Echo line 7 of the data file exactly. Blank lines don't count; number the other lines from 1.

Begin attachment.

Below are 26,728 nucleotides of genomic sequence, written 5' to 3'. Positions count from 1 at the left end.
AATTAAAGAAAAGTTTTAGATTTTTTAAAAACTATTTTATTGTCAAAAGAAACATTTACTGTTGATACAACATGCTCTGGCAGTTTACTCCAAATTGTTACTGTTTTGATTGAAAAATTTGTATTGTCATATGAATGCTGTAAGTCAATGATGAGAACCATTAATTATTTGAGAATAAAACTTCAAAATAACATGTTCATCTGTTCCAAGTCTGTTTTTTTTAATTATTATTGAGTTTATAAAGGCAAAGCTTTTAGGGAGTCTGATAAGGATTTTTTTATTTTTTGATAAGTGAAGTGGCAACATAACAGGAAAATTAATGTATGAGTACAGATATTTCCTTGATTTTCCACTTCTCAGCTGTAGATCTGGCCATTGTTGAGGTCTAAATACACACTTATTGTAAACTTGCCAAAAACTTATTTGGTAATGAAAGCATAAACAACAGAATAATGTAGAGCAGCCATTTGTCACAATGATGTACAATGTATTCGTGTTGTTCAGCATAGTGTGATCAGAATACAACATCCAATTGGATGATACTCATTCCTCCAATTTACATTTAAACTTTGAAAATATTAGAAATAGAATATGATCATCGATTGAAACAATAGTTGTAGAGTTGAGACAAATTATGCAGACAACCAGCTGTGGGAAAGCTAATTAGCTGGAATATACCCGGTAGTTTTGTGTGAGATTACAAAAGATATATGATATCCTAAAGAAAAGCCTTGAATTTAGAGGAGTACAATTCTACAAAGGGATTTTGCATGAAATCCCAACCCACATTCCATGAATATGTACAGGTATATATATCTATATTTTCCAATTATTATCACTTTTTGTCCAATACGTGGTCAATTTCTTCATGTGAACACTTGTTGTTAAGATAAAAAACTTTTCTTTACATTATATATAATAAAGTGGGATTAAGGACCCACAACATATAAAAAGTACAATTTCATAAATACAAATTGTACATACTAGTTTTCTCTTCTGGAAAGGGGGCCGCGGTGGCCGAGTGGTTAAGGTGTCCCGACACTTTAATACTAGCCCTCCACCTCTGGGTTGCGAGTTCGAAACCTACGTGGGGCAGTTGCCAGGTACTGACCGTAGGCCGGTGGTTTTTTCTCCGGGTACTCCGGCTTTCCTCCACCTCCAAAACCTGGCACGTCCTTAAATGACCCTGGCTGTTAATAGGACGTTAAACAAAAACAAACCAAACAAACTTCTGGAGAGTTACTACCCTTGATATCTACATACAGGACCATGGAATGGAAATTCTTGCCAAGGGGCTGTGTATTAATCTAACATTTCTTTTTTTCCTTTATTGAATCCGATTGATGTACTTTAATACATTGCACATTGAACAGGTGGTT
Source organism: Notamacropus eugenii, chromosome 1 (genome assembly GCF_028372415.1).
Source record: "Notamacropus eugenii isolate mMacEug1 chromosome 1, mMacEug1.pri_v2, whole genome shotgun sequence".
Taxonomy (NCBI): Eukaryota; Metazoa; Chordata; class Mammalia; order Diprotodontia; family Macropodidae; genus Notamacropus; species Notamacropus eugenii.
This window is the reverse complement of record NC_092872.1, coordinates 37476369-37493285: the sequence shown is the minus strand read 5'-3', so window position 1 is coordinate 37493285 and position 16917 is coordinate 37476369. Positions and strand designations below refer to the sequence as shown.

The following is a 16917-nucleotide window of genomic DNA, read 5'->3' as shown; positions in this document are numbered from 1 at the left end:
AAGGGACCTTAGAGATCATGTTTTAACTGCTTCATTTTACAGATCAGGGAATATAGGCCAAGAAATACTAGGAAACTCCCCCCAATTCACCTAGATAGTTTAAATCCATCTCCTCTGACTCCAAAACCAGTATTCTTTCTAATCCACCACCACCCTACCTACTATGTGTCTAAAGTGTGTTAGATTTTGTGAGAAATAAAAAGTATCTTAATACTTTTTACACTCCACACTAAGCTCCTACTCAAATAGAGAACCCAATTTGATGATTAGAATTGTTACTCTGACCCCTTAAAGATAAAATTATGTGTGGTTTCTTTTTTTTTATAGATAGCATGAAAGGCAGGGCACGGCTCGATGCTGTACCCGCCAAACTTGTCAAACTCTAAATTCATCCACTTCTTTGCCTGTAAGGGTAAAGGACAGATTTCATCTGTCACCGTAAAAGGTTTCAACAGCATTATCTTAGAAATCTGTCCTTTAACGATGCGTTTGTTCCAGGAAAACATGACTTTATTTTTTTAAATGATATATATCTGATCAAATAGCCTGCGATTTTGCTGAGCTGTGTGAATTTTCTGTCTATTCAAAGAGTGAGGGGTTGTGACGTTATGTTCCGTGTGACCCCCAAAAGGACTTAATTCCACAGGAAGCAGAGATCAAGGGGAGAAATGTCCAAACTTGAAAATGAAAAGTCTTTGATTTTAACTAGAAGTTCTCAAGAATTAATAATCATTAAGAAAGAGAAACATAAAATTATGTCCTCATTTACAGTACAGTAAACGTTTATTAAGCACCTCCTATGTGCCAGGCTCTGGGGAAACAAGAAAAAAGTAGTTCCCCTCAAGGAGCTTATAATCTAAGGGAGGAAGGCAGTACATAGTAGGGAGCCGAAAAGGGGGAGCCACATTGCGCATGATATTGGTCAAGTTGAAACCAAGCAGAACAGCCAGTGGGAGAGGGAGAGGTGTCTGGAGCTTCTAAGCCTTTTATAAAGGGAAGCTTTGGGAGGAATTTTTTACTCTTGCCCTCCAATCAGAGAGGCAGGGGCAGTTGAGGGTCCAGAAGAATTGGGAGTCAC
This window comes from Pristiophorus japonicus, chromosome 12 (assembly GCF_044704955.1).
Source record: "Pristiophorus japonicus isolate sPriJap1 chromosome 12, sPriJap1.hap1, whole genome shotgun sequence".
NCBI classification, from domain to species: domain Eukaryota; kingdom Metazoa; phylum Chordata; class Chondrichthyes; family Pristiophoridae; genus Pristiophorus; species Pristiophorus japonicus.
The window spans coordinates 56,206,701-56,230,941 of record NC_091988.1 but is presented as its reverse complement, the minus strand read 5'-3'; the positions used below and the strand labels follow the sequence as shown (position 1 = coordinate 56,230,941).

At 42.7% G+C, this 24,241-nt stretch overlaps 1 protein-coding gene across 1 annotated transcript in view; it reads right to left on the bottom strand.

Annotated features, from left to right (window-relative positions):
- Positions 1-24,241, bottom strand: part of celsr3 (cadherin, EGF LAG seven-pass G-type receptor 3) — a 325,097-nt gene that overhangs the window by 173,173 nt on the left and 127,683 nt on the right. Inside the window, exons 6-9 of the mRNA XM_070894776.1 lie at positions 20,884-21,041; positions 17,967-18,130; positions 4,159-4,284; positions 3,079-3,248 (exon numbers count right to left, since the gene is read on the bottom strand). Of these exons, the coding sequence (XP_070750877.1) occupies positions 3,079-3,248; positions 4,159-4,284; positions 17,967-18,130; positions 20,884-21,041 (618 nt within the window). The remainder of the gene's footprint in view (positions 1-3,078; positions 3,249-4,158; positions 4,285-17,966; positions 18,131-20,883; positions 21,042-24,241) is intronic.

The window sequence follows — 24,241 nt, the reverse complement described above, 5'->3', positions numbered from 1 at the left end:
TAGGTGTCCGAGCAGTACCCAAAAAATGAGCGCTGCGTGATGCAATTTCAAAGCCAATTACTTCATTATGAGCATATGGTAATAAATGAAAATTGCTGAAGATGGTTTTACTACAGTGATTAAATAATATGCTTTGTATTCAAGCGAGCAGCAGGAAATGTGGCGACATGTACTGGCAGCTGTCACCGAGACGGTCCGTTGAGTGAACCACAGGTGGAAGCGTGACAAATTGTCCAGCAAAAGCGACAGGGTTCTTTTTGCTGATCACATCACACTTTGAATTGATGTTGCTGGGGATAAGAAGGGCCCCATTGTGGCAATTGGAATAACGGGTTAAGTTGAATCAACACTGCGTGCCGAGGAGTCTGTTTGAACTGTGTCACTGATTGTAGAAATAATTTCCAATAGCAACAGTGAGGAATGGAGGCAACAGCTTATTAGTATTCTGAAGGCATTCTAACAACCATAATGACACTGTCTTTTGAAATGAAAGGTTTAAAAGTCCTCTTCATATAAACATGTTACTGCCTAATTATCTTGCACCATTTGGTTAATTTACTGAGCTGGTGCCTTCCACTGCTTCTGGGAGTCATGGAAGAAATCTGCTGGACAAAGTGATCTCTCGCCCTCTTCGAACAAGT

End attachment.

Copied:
The following is a 16917-nucleotide window of genomic DNA, read 5'->3' as shown; positions in this document are numbered from 1 at the left end: